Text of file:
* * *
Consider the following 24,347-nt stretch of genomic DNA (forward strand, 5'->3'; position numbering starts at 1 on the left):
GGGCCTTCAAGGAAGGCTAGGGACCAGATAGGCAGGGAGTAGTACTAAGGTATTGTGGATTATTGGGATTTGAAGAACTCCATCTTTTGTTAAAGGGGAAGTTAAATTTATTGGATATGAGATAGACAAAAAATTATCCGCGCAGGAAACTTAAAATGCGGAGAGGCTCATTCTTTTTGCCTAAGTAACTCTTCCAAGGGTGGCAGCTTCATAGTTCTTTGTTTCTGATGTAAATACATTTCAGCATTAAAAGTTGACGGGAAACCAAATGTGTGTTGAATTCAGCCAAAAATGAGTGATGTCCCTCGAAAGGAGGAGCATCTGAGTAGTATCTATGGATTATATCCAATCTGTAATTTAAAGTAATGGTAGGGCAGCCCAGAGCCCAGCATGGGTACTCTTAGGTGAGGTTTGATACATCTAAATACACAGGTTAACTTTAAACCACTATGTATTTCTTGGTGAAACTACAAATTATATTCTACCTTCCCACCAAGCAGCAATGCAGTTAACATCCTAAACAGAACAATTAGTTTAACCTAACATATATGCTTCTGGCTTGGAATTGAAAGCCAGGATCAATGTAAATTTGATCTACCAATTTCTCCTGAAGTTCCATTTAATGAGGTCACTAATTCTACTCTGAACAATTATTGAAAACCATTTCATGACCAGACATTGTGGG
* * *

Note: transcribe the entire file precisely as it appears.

Consider the following 24,347-nt stretch of genomic DNA (forward strand, 5'->3'; position numbering starts at 1 on the left):
GGGCCTTCAAGGAAGGCTAGGGACCAGATAGGCAGGGAGTAGTACTAAGGTATTGTGGATTATTGGGATTTGAAGAACTCCATCTTTTGTTAAAGGGGAAGTTAAATTTATTGGATATGAGATAGACAAAAAATTATCCGCGCAGGAAACTTAAAATGCGGAGAGGCTCATTCTTTTTGCCTAAGTAACTCTTCCAAGGGTGGCAGCTTCATAGTTCTTTGTTTCTGATGTAAATACATTTCAGCATTAAAAGTTGACGGGAAACCAAATGTGTGTTGAATTCAGCCAAAAATGAGTGATGTCCCTCGAAAGGAGGAGCATCTGAGTAGTATCTATGGATTATATCCAATCTGTAATTTAAAGTAATGGTAGGGCAGCCCAGAGCCCAGCATGGGTACTCTTAGGTGAGGTTTGATACATCTAAATACACAGGTTAACTTTAAACCACTATGTATTTCTTGGTGAAACTACAAATTATATTCTACCTTCCCACCAAGCAGCAATGCAGTTAACATCCTAAACAGAACAATTAGTTTAACCTAACATATATGCTTCTGGCTTGGAATTGAAAGCCAGGATCAATGTAAATTTGATCTACCAATTTCTCCTGAAGTTCCATTTAATGAGGTCACTAATTCTACTCTGAACAATTATTGAAAACCATTTCATGACCAGACATTGTGGG